Immigrants in the early 20th C US, especially those coming from Eastern and Southern Europe, were positioned at the lower end of the social hierarchy. Racial pseudo-scientific theory, a then prominent current of thought that had a profound impact on US immigration policy during the Progressive Era, made fine distinctions across European races. Eugenicists that influenced the US nativist movement, like Madison Grant, considered Nordic immigrants superior to Alpine and Mediterranean races, and lamented that the US’s original settlers were “elbowed out of [their] own home” and “literally driven off the streets of New York City by the swarms of Polish Jews.”
The first-time arrival of large numbers of African Americans to Northern cities presented Jewish, Southern-European, and Slavic-origin immigrants with a new source of competition, but also gave them the opportunity to climb up the social ladder. Historians have long connected immigrant assimilation into US society to the US’s racial profile. In his work “Wages of Whiteness” David Roediger argues that the concept of a white race formed, among other means, as members of various ethnicities intentionally distanced themselves from Black slaves in order to gain acceptance in the Anglo-Saxon Protestant majority. This was a strategy adopted by Irish immigrants already before the Civil War, as Noel Ignatiev documents in his book “How the Irish Became White”.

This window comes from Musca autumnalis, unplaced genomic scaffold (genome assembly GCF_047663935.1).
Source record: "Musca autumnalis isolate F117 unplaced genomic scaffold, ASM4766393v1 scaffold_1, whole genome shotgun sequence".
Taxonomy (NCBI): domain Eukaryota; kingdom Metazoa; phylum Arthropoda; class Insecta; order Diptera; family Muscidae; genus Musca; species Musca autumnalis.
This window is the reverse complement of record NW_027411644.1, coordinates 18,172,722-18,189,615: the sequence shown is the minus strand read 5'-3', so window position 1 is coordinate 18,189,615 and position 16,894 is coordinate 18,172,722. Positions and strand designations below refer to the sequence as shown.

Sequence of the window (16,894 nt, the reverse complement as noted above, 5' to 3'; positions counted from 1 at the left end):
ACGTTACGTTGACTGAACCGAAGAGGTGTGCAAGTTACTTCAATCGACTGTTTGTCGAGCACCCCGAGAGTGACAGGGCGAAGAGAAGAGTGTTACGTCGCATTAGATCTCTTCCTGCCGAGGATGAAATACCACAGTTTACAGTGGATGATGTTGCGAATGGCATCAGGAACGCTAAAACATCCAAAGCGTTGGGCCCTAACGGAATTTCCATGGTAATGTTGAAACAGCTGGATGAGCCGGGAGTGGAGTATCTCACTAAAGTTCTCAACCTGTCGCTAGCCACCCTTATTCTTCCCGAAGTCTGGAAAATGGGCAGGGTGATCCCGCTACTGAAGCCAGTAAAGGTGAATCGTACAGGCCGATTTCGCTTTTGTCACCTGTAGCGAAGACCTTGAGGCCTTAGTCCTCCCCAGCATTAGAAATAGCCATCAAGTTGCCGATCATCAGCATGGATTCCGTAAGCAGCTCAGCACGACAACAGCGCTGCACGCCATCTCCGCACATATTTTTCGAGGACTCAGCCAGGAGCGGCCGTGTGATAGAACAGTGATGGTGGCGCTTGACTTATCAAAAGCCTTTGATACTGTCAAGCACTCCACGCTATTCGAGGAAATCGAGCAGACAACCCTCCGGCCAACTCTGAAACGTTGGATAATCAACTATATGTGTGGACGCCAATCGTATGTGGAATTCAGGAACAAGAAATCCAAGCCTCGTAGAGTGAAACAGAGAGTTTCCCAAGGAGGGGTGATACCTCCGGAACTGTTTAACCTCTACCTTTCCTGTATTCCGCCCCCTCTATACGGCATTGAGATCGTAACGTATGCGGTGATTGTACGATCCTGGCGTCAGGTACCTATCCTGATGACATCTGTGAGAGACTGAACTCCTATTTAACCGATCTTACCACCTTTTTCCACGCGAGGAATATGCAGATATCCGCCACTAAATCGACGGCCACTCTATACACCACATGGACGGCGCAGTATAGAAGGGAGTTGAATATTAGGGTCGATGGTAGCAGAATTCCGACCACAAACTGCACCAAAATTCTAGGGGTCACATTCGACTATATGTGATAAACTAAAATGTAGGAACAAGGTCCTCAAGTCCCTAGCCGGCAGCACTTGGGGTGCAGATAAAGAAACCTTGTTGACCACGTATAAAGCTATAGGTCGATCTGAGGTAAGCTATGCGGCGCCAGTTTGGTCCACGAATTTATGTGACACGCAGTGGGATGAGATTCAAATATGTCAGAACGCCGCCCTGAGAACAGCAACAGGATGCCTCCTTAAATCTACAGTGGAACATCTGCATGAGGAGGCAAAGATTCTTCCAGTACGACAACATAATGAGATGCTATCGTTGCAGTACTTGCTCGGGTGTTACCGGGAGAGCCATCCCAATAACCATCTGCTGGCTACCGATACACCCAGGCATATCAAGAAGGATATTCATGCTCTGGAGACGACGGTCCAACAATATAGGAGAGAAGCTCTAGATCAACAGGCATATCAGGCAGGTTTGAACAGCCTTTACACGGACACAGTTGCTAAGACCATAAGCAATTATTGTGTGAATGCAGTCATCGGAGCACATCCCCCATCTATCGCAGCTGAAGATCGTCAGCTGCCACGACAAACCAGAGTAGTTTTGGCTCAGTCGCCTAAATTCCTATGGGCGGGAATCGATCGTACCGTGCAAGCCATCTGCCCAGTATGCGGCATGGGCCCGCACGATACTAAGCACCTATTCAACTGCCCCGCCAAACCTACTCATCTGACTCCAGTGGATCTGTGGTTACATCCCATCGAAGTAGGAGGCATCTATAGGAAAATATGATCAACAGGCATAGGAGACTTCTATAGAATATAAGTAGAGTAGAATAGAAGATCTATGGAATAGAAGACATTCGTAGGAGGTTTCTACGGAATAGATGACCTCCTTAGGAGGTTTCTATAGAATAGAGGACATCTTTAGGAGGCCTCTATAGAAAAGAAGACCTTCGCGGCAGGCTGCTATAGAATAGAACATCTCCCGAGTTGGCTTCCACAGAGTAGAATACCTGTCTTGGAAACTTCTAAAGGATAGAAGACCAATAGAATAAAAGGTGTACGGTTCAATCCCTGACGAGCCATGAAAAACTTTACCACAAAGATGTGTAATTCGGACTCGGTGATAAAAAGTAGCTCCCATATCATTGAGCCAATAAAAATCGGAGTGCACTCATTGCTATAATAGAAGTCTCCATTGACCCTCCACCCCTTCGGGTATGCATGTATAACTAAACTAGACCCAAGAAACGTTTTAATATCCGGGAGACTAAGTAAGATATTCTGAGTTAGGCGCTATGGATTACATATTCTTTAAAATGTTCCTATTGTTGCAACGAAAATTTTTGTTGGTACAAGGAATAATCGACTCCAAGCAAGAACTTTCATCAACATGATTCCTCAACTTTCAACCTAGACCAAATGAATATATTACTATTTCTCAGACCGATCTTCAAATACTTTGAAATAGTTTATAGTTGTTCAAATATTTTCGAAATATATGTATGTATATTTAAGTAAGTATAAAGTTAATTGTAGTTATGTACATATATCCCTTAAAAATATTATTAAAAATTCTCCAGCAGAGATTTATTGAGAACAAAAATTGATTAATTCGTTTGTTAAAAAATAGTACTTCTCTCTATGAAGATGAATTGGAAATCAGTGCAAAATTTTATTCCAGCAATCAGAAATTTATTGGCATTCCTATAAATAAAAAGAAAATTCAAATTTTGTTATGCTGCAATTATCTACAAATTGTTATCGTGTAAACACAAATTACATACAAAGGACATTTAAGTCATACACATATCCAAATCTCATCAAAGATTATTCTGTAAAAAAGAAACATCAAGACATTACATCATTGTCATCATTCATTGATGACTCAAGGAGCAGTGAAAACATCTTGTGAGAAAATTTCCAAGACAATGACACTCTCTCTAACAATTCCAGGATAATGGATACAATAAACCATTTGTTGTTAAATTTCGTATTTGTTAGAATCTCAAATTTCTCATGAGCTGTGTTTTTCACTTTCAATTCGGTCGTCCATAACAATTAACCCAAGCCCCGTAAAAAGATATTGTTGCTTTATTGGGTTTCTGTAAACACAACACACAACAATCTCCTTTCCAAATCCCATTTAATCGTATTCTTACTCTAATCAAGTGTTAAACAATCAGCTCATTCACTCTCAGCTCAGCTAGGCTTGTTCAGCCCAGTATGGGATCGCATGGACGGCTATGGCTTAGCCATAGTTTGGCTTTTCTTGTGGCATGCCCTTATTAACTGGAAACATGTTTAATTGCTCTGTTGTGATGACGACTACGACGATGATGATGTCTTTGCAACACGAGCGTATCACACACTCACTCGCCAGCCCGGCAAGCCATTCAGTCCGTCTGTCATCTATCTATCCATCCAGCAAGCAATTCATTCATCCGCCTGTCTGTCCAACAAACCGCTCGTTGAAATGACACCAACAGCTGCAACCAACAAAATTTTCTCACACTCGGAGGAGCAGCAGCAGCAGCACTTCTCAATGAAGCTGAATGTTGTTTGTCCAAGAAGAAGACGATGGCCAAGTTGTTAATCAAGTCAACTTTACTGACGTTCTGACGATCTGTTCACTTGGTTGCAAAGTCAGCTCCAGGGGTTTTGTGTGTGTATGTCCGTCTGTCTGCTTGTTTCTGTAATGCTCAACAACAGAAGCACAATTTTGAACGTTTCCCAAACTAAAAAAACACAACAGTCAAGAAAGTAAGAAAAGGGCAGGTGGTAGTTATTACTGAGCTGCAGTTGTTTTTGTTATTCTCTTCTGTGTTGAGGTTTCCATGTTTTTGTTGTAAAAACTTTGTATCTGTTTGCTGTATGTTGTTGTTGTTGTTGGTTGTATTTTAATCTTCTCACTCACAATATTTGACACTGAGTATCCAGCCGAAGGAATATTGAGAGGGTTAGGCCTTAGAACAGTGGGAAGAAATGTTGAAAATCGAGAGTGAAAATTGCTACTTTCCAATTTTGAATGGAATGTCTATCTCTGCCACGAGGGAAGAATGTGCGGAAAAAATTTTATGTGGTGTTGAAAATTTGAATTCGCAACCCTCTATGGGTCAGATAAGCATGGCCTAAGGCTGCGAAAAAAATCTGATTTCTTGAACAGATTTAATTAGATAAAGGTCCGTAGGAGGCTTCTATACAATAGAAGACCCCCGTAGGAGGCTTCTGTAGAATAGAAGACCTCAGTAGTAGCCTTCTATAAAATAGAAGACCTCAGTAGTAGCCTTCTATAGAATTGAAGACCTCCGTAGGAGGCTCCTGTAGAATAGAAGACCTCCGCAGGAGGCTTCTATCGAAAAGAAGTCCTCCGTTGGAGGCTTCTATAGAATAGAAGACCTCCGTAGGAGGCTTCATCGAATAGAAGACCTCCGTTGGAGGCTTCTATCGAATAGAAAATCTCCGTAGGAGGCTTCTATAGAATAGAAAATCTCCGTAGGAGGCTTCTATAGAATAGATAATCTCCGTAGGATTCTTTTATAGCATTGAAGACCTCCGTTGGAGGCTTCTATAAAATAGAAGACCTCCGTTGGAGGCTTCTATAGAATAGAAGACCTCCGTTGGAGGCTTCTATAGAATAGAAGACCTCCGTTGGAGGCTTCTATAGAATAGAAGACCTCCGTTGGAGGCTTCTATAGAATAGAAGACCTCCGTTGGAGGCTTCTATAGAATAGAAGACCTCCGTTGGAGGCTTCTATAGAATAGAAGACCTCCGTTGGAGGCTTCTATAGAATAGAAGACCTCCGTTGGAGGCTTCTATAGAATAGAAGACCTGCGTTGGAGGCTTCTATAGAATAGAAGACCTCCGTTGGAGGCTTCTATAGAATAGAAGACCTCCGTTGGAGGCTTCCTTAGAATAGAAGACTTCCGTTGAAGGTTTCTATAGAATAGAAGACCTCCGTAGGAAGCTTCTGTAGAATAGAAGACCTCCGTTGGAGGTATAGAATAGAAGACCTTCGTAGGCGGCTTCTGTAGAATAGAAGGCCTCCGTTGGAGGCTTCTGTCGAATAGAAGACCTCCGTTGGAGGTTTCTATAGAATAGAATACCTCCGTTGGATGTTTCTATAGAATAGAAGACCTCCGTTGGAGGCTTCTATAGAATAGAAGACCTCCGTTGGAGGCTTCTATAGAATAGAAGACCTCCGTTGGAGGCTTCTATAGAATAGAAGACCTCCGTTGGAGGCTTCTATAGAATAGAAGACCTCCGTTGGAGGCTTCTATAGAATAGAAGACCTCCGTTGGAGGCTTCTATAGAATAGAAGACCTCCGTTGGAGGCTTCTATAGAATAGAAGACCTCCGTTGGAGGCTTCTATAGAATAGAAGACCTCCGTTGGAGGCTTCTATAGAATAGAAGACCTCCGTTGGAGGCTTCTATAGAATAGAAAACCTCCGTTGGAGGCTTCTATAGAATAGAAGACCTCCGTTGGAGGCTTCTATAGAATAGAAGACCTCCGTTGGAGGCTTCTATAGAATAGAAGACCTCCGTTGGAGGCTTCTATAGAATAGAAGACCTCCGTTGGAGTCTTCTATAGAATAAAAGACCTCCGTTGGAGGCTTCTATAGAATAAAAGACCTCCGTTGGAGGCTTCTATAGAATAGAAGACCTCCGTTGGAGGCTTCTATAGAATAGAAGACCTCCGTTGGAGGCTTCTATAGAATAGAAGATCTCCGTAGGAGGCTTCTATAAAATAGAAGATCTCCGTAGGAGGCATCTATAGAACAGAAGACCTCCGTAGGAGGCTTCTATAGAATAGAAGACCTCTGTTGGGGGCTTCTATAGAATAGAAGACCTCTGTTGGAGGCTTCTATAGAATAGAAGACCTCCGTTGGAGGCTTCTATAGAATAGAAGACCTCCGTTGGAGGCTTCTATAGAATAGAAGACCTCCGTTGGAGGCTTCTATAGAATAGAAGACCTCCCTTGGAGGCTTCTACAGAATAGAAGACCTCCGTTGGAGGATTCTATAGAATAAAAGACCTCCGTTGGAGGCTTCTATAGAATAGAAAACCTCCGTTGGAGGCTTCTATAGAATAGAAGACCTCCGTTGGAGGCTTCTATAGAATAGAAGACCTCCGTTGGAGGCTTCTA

In our paper, we show that such strategies could be successful because African American migration to the North changed the perceptions of native whites, shifting attention from ethnicity to skin color as an in-group identifier. In places that received more Black migrants between 1910 and 1930 not only did local press feature fewer negative references to immigrants, but also tended to talk about them in a less stereotyped way. The Irish became less associated with Catholicism, and the Italians less associated with the mafia. This suggests that the Great Migration lowered the salience of features that distinguished immigrants from native whites (such as religion), increasing instead the salience of features that united them (such as whiteness).
As a result, immigrant assimilation was favored. We find that, in places that received more Black migrants, rates of intermarriage between immigrants and the native-born of native parentage increased. Immigrants naturalized at higher rates, they were able to move away from low-paid manufacturing and unskilled jobs, and assimilation continued into the second generation, with the foreign-born giving less ethnically distinctive names to their children.